As far as fighting and all of Samus’ cool toys go: it’s not bad. But it’s not great either. She auto-targets — sometimes. There’s usually plenty of missiles when you need them and despite the fact that Samus won’t pull out bigger weapons until Adam gives the okay, it’s generally pretty easy to get by without them. Unfortunately, the camera transitions also are used with specific weapons, meaning switching back and forth in the middle of a fight is awkward and often annoying. Then, there’s the occasional special move that takes really being able to tell where you are in relation to the creature you’re fighting — and you can’t because of the bad camera angle. Most of the time, if there’s more than two enemies on the screen, it just feels like button mashing to me (that does get the job done though).
Don’t get me wrong, it’s not all bad. There’s a lot of great throwback in this game that gets you in to the Metroid state of mind. There’s a decent story (when you ignore the Adam/Samus dynamic) and decent bit of challenging sections where you have to think your way out of an area. It feels like a fun Metroid game, because it is. But, to be honest, I could only take the game in short bursts. It wasn’t that I died a lot — though sometimes I did — it was that I would get nauseous at the camera transitions or frustrated by running though the same room ten times trying to figure out what part I needed to see to get out, usually awkwardly hidden by a bad camera angle.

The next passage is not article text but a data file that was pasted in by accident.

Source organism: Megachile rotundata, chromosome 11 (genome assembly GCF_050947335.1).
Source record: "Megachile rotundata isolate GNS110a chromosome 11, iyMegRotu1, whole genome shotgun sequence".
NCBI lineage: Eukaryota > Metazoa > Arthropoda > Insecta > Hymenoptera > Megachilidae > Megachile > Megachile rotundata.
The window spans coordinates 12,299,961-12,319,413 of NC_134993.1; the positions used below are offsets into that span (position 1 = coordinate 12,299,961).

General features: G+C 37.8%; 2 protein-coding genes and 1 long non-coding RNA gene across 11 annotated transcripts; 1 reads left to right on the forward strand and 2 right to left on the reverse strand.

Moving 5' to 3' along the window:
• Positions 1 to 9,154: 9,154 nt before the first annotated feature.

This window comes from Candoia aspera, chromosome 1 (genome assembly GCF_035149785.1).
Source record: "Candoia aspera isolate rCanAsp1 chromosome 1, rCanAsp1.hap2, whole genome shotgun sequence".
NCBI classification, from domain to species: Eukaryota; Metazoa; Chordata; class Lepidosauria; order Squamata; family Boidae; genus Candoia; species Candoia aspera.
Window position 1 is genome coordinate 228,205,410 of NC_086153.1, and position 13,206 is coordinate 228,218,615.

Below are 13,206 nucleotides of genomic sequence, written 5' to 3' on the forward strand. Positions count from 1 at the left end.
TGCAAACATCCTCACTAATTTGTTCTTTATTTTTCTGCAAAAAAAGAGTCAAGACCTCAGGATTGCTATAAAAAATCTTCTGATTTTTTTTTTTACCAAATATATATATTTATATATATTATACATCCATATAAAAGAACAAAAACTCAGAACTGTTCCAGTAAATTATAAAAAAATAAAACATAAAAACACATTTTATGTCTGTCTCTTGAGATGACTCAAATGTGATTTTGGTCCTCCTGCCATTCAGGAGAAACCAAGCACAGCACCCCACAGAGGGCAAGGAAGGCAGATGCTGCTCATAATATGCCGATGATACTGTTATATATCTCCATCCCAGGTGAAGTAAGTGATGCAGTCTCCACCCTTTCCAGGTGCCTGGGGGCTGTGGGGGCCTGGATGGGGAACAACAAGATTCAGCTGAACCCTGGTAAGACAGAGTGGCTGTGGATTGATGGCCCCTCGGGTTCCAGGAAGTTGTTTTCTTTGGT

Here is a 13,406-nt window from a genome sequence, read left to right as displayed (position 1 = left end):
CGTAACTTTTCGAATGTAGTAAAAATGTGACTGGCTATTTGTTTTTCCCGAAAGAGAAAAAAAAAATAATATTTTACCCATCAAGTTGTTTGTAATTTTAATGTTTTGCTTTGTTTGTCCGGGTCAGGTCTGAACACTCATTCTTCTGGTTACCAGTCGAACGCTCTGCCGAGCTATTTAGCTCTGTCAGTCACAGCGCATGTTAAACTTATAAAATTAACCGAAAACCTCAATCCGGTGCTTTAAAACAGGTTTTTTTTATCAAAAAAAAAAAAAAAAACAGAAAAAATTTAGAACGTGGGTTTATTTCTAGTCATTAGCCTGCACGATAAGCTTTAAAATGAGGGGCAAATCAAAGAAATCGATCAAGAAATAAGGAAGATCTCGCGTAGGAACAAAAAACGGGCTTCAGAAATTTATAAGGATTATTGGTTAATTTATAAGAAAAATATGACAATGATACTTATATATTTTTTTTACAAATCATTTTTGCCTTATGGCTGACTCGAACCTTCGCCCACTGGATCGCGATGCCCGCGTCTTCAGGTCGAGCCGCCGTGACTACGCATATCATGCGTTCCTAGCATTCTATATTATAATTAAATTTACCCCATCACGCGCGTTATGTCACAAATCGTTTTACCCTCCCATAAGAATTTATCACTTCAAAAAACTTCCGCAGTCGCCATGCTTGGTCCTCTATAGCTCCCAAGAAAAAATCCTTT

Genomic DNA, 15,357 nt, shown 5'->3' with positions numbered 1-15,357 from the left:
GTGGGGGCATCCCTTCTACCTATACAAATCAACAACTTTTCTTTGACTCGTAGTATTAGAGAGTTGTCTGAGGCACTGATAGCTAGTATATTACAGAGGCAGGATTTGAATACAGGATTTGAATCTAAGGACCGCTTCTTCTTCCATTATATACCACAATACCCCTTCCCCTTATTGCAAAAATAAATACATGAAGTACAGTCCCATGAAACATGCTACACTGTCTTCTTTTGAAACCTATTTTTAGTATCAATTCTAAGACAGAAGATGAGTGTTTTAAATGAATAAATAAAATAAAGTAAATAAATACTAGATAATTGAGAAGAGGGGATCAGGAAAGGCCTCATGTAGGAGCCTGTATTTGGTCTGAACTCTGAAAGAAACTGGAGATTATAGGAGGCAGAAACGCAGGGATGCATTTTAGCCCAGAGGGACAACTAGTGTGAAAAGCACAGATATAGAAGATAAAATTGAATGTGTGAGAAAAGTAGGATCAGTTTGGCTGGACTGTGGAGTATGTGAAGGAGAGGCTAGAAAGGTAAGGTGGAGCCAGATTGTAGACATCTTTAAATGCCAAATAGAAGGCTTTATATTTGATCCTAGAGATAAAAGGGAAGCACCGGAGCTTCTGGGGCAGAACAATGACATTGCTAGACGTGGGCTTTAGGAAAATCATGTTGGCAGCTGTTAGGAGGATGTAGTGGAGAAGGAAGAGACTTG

One of the small elements with Other M that amused me was the loading screen. Each time you log back into the game, while the game loads where you left off, there’s a small recap of whatever you’d done previously. If you’re in it for the story, there’s something nice about having a recap (sort of a ‘previously’ on Other M) as you get back into it. I do like the character dynamic between Samus and the other GF soldiers from a story perspective. It’s playful and respectful at the same time. They’re not necessarily overly concerned with Samus’ safety because they know she can take care of herself.
Unfortunately, the good is outweighed by the bad camera angles, the cheesy storyline between Adam and Samus, the touchy control transition and forced transitions from 3rd to 1st person; so I downgraded my score to RENT, unless you’re a hardcore Metroid fan. I think that the bad is definitely overlookable if you’re there for the Metroid experience. If not, there’s better games out there, and the 8 or 9 hours playtime of Metroid: Other M isn’t going to be worth your time or money.
My first exposure to Metroid was playing Metroid: Fusion. So, for me, the exposition and attitude of "Verbal Samus" were a welcome return. Unfortunately, I also already knew the ultimate outcome of Samus' relationship with Adam, since it actually is a plot point in Fusion.